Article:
The first time I ever towed a little trailer with mine it had a lot of sway, after changing the P tired to D rated tires most of that was gone. I have pretty stiff rear springs, you can feel every bump, so tires and spring options can make a difference. The previous owner had it on one of those new Toyotas and even with air bags it sunk the back end pretty far, he was amazed when mine barely sunk at all, so differences in models of 1500's can make a huge difference which may account for some of the variances in answers.
Mine hauls, handles, brakes just fine, you can see the weight has barely sunk it, i've seen trucks leaving lowes and home depot with the rear sagging lower than that from a load of mulch.
I've went up and down some pretty steep WV roads.
Anyone knows this this stretch of I70 just before Cabela drive http://maps.google.com/maps?q=Cabela+Drive&hl=en&ll=40.061913,-80.577765&spn=0.026539,0.055189&sll=40.051928,-80.587292&sspn=0.026543,0.087891&hnear=Cabela+Dr,+Triadelphia,+Ohio,+West+Virginia+26059&t=m&z=14
I'm still passing minivans and subarus who have dropped below the speed limit.
We made the mistake of buying a Plymouth Vorager (dodge minivan) and coming down the route 7 mountain between Terra Alta WV and Kingwood WV would overheat the brakes, I had to stand both feet on the pedal every trip when we finally got into Kingwood and I had to buy new pads and rotors every fall after making a few summer trips, the truck and camper handles it fine. I've had many panic stops with the camper, people see a truck with camper or RV and assume its going to slow them down so rather than wait and get behind it they will pull out right in front (ask any OTR truck driver) so we've had to panic stop to keep from rear ending a couple people who have done that before.
* This post was
edited 03/22/12 06:32pm by an administrator/moderator *
Lots of generalizations here about half tons. Truth is, they are all different. I wouldn't want to haul around much camper weight on an early 2000's half ton, and many current half tons. But plenty of recent half tons are very capable of hauling a small camper.
My truck did require air bags with a 1400-1500lb camper to sit right, but I also have a 2" leveling kit. I already had bilstein shocks and d-rated 35" tires, a 5.4l engine with a few small mods, 4.56 gears etc. Power and braking are no problem whatsoever, even with 35s. The brakes are as big as you can fit inside a 17" wheel. I hauled the camper over 8700ft passes with a 6x10 cargo trailer in tow without brakes, absolutely no problem up or down the mountains. Handling was great with mentioned mods.
Overweight? Yeah, a little. But it would have been within gvwr if I had the same truck with the hd payload package, I have the heaviest f150 setup with the lower payload (softer leaf springs).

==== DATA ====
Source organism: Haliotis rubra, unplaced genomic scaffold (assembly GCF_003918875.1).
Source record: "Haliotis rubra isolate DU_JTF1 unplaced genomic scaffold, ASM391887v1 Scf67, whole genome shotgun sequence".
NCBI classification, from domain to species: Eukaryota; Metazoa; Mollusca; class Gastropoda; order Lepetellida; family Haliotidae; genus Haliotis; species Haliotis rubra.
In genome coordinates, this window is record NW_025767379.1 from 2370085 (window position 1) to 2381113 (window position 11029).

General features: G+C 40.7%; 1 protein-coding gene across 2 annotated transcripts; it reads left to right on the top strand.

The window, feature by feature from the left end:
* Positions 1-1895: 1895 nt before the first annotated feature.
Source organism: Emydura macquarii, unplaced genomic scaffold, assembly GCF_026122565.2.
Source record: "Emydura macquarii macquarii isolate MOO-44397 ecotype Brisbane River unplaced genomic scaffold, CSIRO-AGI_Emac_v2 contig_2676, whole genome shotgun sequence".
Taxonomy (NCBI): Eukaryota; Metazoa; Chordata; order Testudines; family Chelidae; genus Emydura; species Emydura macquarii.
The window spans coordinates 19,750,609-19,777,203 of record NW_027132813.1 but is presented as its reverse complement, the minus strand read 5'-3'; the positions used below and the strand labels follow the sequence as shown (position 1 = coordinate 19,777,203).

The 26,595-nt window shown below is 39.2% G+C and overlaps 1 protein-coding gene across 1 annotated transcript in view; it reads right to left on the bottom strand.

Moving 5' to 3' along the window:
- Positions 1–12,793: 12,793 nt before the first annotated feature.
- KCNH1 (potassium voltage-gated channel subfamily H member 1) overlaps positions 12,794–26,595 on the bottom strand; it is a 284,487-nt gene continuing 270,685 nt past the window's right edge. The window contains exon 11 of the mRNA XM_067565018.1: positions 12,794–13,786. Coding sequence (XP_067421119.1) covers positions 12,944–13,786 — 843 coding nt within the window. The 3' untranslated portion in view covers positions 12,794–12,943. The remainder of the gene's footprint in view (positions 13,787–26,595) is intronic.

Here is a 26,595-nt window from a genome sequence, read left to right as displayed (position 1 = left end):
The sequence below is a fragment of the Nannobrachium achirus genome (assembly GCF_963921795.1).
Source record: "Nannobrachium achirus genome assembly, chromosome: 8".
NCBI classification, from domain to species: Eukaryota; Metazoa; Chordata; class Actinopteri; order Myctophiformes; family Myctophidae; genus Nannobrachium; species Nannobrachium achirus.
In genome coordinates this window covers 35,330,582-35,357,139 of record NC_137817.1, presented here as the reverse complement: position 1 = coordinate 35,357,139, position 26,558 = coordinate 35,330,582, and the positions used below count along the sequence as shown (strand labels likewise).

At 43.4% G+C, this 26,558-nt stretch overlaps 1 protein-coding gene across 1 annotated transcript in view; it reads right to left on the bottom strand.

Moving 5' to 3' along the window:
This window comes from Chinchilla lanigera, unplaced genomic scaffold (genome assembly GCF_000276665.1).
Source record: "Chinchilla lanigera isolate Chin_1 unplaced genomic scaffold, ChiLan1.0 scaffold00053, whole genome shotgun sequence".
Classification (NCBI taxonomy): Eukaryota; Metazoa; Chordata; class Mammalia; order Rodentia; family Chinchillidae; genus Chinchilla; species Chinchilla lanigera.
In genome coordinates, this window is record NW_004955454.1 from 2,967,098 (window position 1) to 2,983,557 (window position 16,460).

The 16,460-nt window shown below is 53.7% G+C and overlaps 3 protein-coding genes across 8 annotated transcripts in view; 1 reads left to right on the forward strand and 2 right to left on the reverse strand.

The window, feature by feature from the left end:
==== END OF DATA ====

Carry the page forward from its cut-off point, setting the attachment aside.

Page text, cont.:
I just sold the camper because I have other projects to work on, but fully intend to have a smaller pop-up built eventually that will stay on the truck full time. My truck has several years of hauling a camper shell loaded with tools, and thousands of miles with the camper and trailer and it sure isnt falling apart, and never scared me once.
The new owner of the camper drives a Chevy 1500hd. We loaded the camper on his truck (completely stock) and the back sunk a couple inches, but is nice and level front to back. Now if it has a 5.3 it is probably miserably underpowered but again, there are plenty of good options.
If you want something to fall into the weight category you're looking at, some of the lightest hard side campers might be a travel lite, they have a few models that work great on a good half ton. For pop-ups, there are many options. Four wheel, ATC, Phoenix, etc. It is true that you will need to pack light. If you tend to lug around tons of extra junk a half ton isnt going to work well with any camper.
2006 F150 SuperCrew FX4 - Bilsteins, Hellwig sway bar, Firestone air bags, BFG KM2s, 4.56 gears, F&R lockers, Torklifts w/ Fastguns
2011 Travel Lite 700
a 5.4l engine with a few small mods, 4.56 gears etc. Power and braking are no problem whatsoever, even with 35s. ... Now if it has a 5.3 it is probably miserably underpowered... I just sold the camper...
After reading the responses I had my truck weighed. Bad news, the payload was not even close to what was listed.
Weighed at local transfer station (with driver and 1 passenger, full tank of fuel: 5600
This leaves me a payload of 800 lbs, right? This won't work for me, I can't believe the payload could be so little. I guess I'll be shopping for a 1 ton.
With your current truck an "off-road" popup camper is your best bet. They are made to be light and constructed in a very different manner than conventional truck campers. You will end up with a porta potty and some other limitations but your truck will be able to handle the load.
Not mentioned but the tires are usually the limiting factor and should be checked for their load rating and compare that to the weight on the rear axle of the truck with the camper in the bed.
Items like water heaters, hold tanks, shower and flush toilet, 3-way fridge, and the like are what add the weight but there are alternatives if you check the websites devoted to off road campers and travel.